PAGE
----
A new batch of Consumer Security Ratings has been announced by car security experts, Thatcham. They reveal the latest cars to incorporate technology to fight keyless thieves.
Six new models have gained ‘superior’ ratings. These are the Audi A6 Allroad, BMW 1 Series, BMW 8 Series, BMW X6, Ford Puma and Volkswagen Passat.
The Audi, BMW, Ford and Volkswagen all improve their security rating by being available with ‘sleeping’ motion-sensitive key fobs.
What is a ‘sleeping’ car key fob?
A ‘sleeping’ key fob only activates when it senses movement. Previously, keys constantly emitted a signal, allowing hackers to ‘hijack’ this to unlock and start cars. A ‘sleeping key’ left in your house shouldn’t fall prey to hackers.
“The models rated from Audi, BMW, Ford and Volkswagen not only have strong all-round security but have also made motion sensor enabled fobs available as standard when buyers opt for keyless entry and start,” said Richard Billyeald, chief technical officer at Thatcham Research.
“It’s positive news for consumers that carmakers, in increasing measure, are making this fix available.”
‘A fundamental security flaw remains’
However, what isn’t known is exactly how long it takes a key you’ve put down to go into ‘sleep mode’.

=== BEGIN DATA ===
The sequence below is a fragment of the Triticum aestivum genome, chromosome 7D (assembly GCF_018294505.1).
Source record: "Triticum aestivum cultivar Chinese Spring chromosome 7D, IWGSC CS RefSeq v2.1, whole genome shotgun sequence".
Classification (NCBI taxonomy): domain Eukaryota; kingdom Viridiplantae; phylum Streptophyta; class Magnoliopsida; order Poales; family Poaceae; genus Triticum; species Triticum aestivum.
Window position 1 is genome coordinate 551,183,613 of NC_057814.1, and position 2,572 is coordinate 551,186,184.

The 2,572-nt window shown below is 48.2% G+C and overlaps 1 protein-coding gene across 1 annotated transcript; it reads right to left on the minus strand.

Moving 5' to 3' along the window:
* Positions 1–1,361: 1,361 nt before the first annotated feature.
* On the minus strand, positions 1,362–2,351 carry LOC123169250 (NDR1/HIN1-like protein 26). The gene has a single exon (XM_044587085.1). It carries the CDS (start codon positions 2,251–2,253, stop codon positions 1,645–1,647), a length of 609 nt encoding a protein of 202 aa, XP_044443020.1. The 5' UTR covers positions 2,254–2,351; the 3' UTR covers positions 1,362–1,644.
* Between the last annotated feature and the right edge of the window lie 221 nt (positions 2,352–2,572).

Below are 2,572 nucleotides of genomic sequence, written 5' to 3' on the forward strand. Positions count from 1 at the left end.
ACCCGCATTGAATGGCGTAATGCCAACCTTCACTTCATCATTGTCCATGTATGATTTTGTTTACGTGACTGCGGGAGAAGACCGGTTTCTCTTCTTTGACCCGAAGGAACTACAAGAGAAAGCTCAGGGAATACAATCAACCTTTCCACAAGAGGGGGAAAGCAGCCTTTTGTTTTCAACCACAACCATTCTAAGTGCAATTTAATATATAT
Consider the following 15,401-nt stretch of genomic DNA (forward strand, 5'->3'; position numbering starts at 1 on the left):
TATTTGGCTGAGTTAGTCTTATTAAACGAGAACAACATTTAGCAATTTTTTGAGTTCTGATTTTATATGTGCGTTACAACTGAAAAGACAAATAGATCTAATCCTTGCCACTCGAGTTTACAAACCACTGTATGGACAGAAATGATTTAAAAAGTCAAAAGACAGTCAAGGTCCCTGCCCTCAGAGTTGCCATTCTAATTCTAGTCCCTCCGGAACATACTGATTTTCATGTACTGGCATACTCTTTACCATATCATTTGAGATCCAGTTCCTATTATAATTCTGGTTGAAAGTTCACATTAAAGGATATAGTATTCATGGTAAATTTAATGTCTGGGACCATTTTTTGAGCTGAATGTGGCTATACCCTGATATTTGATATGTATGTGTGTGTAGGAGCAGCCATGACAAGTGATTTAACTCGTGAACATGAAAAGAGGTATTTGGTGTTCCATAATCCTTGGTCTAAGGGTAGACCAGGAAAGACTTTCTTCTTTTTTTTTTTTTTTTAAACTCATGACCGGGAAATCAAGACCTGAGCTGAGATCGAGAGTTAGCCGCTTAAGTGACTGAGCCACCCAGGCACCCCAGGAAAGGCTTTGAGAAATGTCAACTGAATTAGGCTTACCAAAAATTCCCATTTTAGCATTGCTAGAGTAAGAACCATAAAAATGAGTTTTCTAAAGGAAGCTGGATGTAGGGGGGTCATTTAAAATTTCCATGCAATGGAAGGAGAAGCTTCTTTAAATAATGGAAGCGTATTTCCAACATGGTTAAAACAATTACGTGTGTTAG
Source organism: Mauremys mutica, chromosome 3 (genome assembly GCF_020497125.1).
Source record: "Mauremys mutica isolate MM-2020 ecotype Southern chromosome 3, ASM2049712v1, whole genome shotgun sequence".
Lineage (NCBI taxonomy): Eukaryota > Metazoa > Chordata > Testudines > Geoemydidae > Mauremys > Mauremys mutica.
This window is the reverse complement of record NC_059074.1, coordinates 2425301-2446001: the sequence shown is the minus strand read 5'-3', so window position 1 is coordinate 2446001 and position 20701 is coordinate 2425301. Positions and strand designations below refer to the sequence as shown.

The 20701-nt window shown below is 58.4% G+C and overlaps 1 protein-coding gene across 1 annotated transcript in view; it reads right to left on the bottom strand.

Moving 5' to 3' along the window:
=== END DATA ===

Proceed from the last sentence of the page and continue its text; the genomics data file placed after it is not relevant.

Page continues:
“We advise consumers to check how long it takes before the sleep mode on their keyless fob is engaged. Some fobs go to sleep in one or two minutes, others in 15 or even as long as 30 minutes.”
For those without fobs that have this update, or if you’re still worried, there are a number of other options. A ‘Faraday pouch’ has a similar effect, making sure the signal can’t get out.
While this ‘fix’ is rolling out now, there are a lot of cars still at risk. Even the sleeping key is described as more of a short-term fix, given the time it takes to enter ‘sleep mode’.
“The motion sensor fob is a good short-term option,” said Billyeald, “but the goal for carmakers must be to design out the vulnerability entirely. Until then, a fundamental security flaw remains.”